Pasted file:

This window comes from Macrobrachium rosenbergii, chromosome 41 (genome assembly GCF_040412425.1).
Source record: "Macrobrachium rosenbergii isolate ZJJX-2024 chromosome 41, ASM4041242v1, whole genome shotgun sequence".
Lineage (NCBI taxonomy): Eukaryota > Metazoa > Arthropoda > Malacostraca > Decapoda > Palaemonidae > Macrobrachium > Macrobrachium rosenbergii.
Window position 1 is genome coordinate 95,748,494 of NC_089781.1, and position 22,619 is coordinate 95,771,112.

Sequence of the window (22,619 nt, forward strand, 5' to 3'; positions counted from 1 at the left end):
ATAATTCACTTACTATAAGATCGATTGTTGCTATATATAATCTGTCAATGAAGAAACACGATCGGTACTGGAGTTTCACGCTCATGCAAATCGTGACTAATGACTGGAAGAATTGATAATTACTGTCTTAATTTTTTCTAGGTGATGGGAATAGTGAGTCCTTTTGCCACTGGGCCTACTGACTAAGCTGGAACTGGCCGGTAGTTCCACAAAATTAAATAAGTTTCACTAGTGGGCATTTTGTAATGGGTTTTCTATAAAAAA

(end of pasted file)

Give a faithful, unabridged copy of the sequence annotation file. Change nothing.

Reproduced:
This window comes from Macrobrachium rosenbergii, chromosome 41 (genome assembly GCF_040412425.1).
Source record: "Macrobrachium rosenbergii isolate ZJJX-2024 chromosome 41, ASM4041242v1, whole genome shotgun sequence".
Lineage (NCBI taxonomy): Eukaryota > Metazoa > Arthropoda > Malacostraca > Decapoda > Palaemonidae > Macrobrachium > Macrobrachium rosenbergii.
Window position 1 is genome coordinate 95,748,494 of NC_089781.1, and position 22,619 is coordinate 95,771,112.

Sequence of the window (22,619 nt, forward strand, 5' to 3'; positions counted from 1 at the left end):
ATAATTCACTTACTATAAGATCGATTGTTGCTATATATAATCTGTCAATGAAGAAACACGATCGGTACTGGAGTTTCACGCTCATGCAAATCGTGACTAATGACTGGAAGAATTGATAATTACTGTCTTAATTTTTTCTAGGTGATGGGAATAGTGAGTCCTTTTGCCACTGGGCCTACTGACTAAGCTGGAACTGGCCGGTAGTTCCACAAAATTAAATAAGTTTCACTAGTGGGCATTTTGTAATGGGTTTTCTATAAAAAA